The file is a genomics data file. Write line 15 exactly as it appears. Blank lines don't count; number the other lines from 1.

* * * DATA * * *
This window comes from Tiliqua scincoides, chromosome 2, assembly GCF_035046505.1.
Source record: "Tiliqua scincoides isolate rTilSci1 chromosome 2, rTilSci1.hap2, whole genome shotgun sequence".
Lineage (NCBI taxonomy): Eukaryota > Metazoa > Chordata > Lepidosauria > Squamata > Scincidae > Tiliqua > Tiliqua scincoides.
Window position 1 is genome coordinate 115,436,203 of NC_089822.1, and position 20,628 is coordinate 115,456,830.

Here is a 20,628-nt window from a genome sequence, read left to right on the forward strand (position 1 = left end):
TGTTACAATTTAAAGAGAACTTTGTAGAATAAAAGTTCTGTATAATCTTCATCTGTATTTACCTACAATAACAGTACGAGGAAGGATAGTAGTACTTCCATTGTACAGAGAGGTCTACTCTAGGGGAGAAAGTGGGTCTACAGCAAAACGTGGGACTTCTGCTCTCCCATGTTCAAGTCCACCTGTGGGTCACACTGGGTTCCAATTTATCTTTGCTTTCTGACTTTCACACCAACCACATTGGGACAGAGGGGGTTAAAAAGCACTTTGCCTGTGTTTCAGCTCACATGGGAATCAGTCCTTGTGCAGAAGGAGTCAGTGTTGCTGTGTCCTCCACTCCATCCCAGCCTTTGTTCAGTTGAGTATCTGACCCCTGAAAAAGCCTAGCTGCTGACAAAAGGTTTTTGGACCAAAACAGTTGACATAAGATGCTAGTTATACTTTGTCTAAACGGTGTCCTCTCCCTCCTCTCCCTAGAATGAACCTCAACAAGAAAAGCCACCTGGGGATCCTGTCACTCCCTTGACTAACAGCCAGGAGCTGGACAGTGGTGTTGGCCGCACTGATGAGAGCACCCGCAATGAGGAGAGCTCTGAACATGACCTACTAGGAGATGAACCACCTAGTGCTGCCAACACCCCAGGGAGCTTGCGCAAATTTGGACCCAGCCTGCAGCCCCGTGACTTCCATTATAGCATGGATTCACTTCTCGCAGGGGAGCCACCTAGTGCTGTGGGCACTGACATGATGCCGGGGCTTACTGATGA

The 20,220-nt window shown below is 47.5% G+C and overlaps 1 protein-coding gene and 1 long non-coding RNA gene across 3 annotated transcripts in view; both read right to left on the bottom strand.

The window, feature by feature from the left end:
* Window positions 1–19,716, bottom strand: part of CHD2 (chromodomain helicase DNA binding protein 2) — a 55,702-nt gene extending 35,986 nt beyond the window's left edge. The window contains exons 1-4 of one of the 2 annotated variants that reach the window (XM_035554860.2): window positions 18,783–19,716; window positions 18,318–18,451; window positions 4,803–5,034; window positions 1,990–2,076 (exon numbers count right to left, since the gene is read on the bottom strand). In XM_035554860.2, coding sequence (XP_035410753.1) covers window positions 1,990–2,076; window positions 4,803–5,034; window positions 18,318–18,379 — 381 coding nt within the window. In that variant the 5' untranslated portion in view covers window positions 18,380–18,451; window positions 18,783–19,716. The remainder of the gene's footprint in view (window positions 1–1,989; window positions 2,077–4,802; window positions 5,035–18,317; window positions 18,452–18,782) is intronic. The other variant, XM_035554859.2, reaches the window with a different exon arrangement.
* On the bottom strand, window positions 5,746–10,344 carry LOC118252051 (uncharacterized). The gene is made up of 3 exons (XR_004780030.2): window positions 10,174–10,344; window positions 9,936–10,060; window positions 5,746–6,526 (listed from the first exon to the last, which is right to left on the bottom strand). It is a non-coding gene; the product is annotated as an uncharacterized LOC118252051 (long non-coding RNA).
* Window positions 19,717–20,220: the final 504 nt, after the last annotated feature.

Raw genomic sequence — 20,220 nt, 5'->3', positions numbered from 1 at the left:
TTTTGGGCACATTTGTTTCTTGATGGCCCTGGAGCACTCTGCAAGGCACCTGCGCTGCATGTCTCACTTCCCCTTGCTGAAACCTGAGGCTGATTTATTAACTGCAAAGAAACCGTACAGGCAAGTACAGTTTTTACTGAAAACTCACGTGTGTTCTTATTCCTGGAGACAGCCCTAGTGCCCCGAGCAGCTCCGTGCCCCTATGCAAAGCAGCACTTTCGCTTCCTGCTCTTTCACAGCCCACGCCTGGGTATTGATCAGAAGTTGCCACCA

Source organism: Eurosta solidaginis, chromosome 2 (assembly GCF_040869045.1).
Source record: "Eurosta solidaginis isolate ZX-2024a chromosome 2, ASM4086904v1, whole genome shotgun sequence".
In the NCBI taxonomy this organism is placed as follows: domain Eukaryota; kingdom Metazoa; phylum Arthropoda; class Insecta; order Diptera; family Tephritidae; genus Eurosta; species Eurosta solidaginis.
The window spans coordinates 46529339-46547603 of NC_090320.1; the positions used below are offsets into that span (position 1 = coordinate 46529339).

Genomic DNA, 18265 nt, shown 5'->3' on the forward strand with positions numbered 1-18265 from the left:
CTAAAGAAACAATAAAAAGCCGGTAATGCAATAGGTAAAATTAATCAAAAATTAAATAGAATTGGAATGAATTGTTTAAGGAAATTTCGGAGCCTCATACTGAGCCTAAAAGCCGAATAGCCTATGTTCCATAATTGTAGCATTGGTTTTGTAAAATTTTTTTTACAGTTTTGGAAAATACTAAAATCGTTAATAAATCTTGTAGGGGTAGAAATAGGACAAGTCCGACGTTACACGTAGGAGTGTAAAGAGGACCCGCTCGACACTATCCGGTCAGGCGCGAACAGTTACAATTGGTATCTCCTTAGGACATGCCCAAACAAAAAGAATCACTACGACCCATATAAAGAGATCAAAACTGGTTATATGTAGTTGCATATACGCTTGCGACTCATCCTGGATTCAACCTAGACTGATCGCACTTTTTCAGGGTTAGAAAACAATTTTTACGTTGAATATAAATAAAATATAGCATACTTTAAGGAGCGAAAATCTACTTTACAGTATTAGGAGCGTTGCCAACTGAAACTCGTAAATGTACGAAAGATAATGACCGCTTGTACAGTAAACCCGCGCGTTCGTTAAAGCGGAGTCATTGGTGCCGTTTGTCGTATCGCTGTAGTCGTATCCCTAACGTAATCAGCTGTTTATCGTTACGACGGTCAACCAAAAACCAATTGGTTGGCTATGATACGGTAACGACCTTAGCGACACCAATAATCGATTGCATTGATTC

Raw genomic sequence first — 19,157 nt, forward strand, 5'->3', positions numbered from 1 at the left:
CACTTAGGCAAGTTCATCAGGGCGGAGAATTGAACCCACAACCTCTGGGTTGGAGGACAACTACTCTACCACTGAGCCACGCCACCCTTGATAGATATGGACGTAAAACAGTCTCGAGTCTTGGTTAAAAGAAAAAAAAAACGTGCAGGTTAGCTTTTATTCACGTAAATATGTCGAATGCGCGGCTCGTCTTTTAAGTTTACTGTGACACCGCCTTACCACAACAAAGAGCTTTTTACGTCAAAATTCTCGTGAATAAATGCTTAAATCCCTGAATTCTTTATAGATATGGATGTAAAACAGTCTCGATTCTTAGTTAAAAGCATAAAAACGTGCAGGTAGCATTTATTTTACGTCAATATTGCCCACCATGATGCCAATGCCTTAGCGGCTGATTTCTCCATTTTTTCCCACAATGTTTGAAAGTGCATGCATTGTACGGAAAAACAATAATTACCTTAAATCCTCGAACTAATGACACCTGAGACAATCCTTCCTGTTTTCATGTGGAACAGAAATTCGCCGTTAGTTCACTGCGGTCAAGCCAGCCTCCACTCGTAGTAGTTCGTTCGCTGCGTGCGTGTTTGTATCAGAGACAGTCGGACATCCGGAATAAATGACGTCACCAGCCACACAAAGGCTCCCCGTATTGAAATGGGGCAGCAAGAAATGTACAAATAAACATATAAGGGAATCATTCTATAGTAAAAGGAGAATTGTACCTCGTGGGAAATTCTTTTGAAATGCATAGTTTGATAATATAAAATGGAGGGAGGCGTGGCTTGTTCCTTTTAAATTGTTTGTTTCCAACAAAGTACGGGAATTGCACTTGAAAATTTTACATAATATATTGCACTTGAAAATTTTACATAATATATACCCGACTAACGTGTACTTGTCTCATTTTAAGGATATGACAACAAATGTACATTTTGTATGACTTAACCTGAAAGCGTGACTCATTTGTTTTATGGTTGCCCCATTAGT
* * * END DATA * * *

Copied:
Source record: "Eurosta solidaginis isolate ZX-2024a chromosome 2, ASM4086904v1, whole genome shotgun sequence".